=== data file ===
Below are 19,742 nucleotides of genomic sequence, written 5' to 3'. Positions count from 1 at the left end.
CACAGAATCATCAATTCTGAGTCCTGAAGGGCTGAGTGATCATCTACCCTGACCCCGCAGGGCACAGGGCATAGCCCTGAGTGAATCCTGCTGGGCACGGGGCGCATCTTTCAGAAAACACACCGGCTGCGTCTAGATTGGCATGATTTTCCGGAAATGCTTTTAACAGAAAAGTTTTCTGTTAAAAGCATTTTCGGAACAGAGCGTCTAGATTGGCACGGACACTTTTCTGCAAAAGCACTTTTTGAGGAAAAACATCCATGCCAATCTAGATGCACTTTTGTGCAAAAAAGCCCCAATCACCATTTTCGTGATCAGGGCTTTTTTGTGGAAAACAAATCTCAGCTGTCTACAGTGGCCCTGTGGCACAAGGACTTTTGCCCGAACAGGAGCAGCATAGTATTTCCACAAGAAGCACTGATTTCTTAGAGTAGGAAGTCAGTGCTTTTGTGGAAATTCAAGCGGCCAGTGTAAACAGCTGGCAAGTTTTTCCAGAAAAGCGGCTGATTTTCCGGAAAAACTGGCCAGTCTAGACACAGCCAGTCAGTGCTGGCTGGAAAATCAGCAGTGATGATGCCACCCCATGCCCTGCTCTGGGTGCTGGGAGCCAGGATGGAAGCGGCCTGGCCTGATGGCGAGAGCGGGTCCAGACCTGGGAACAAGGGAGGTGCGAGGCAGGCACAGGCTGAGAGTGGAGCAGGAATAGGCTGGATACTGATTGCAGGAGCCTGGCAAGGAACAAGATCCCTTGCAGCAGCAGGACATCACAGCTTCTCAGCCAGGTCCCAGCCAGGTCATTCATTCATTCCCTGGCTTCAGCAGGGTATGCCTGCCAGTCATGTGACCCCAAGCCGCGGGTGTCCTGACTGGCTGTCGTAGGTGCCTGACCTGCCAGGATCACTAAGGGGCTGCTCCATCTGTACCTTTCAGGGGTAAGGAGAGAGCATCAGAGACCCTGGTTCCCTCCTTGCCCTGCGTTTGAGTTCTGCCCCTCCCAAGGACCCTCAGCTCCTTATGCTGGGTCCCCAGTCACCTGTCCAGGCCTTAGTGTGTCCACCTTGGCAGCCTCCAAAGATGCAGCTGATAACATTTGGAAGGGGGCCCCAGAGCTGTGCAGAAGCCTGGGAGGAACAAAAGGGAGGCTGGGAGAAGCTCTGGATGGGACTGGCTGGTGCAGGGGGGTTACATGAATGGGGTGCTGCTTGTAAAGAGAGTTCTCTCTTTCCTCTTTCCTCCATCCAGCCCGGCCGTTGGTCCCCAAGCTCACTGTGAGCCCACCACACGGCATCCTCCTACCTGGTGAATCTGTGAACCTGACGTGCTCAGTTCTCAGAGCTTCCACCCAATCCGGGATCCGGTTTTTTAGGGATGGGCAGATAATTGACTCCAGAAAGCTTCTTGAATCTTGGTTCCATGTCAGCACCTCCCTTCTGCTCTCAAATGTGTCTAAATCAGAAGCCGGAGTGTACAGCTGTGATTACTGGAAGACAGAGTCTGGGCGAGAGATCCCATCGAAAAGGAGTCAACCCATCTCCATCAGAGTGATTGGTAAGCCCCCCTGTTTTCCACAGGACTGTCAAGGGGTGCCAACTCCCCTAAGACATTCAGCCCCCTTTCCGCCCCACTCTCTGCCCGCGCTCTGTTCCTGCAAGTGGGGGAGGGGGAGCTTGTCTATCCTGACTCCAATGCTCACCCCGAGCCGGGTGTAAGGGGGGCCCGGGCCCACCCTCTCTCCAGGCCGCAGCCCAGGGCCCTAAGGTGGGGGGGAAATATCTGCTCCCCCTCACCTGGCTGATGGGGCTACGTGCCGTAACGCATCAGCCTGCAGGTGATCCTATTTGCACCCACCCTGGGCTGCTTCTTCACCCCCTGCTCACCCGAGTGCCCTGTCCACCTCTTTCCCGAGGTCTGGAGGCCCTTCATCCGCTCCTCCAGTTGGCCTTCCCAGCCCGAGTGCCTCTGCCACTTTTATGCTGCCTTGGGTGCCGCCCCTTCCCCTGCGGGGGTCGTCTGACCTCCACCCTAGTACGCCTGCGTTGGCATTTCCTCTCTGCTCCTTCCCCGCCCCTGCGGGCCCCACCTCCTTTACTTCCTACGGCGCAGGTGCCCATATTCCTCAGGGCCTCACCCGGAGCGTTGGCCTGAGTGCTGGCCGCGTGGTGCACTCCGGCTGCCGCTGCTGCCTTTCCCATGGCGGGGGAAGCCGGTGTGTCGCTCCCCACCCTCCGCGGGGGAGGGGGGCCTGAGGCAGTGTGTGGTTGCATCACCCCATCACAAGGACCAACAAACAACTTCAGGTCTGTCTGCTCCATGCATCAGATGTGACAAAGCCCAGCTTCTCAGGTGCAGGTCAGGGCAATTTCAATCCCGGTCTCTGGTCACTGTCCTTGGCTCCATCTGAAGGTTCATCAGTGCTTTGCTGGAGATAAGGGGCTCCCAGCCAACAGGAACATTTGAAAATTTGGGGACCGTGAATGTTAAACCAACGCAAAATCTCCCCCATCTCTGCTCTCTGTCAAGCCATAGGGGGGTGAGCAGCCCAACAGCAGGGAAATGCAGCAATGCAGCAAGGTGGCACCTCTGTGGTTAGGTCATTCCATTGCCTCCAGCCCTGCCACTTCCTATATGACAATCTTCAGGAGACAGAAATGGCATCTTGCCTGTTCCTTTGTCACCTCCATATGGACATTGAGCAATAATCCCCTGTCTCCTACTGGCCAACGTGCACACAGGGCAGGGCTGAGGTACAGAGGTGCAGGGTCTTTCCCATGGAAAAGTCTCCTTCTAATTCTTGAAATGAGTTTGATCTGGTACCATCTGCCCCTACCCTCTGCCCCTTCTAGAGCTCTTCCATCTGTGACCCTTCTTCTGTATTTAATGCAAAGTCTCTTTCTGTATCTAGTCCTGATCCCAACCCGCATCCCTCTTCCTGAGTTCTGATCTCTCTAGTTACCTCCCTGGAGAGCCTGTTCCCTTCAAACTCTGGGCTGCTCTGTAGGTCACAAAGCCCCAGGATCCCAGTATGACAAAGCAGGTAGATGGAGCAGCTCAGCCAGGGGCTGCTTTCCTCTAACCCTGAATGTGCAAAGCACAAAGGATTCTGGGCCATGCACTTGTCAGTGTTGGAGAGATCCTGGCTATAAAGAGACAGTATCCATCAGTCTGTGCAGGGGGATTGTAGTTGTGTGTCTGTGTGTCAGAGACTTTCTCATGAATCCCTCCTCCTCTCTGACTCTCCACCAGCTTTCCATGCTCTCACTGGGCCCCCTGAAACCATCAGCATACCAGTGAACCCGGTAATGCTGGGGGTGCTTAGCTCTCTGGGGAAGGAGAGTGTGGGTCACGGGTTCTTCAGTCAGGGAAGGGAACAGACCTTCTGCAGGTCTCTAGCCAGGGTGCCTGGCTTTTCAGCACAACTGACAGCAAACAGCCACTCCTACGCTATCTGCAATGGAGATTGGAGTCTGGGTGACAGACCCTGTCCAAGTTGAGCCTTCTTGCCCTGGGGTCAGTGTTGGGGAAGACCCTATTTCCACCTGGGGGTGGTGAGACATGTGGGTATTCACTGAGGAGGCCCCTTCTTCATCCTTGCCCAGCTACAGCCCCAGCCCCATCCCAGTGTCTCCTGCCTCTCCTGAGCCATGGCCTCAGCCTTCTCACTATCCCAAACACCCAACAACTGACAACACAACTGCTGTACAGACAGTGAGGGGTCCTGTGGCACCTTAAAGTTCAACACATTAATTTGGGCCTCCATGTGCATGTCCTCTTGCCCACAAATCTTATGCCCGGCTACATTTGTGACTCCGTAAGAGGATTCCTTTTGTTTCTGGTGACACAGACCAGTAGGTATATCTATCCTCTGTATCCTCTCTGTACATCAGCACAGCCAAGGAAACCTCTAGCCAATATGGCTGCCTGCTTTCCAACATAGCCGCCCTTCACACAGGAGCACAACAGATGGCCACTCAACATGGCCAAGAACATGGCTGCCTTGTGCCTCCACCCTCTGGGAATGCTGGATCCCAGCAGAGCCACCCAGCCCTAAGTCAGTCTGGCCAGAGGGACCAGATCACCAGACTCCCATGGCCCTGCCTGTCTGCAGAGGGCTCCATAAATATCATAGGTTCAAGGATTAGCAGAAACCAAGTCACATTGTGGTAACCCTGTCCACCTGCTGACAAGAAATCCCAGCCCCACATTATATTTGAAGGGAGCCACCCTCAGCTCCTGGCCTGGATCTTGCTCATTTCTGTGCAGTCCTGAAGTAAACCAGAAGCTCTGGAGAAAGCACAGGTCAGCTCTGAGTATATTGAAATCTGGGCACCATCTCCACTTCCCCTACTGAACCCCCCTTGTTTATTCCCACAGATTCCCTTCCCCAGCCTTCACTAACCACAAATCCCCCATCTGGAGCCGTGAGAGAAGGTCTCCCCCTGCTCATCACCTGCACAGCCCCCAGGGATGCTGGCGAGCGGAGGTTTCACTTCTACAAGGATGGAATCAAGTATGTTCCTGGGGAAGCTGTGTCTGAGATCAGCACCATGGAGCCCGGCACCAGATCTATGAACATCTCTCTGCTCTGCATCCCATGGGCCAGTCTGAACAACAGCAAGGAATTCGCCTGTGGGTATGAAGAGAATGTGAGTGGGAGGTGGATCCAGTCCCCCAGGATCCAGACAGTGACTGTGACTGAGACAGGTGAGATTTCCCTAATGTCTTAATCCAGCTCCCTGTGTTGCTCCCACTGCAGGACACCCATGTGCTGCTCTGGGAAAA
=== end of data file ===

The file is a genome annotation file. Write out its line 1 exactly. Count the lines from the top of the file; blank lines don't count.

Below are 19,742 nucleotides of genomic sequence, written 5' to 3'. Positions count from 1 at the left end.